Tharoor may find it hard to gain support in Keralatext_fields
Thiruvananthapuram: Senior Congress leader Sashi Tharoor will in all probability find it tough to garner enough supporters from his home state in Kerala in his bid to contest as a candidate in the forthcoming organizational election to elect a new AICC president.
Tharoor who always kept a safe distance from the faction-ridden unit of the Congress in Kerala is finding it hard to make friends from either of the groups before the election. After Tharoor hinted at the possibility of contesting the election through articles and statements, he has been camping in the capital for exploring all possibilities.
Kerala is one of the few states where Congress still enjoys strong grassroots level organization. In addition, as the fact that former Congress president Rahul Gandhi represents Wayand in the parliament makes Kerala an important state for the national leadership.
According to the sources close to the MP, he has been contacting several leaders. In Kerala all factions swear by their loyalty to the High Command led by the Gandhi-Nehru clan.
K.C. Venugopal, Organizational General Secretary, known for his proximity to and clout with the Gandhi family, has strong supporters in the state. 'With both groups not showing enough interest in Tharoor's explorations he will have little chances', said a KPCC member seeking anonymity.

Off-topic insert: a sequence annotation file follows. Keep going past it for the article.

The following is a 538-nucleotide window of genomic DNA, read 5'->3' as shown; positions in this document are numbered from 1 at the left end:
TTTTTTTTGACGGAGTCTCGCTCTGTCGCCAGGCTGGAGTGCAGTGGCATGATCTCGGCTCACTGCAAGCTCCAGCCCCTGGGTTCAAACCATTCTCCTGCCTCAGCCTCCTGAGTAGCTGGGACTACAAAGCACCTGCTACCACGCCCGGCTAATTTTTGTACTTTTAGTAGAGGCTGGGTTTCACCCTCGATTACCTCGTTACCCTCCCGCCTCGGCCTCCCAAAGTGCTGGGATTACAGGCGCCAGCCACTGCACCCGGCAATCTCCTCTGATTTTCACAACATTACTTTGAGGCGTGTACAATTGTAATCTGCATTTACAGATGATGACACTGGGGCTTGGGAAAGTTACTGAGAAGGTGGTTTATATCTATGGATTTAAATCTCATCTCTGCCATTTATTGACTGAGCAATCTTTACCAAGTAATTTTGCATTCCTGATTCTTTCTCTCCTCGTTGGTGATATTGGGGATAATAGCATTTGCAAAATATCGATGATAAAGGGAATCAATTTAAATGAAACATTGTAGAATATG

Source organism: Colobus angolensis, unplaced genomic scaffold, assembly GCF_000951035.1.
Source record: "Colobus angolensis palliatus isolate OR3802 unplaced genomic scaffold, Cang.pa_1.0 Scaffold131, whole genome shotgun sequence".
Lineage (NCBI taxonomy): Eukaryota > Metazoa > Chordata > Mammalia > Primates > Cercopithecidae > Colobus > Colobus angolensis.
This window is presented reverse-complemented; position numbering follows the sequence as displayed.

The Kerala Pradesh Congress Committee (KPCC) members, party MLAs and MPs are keeping a safe distance form Tharoor to avoid any suspicions on the part of the group leaders and the big brothers in the high command, he added.
For filing the nomination paper as a candidate, one needs at least ten signatures of KPCC members. Since Tharoor represents Kerala in the Parliament, receiving enough support from his own state would be considered as his influence among leaders.
Though his chance of victory against any official candidate is slim, through his articles Tharoor is calling for free and fair election in the party. Representing Thiruvananthapuram in Lok Sabha since 2009, Tharoor was earlier known in the state's Congress circles as a high command man.
But after his association with the G-23 leaders asking for a more democratic space in the party, the local leaders started keeping a safe distance from him. He has also opposed the culture of nomination to important posts such as general secretaries.
Tharoor joined Congress in 2009 after losing his bid to become Secretary General of the United Nations.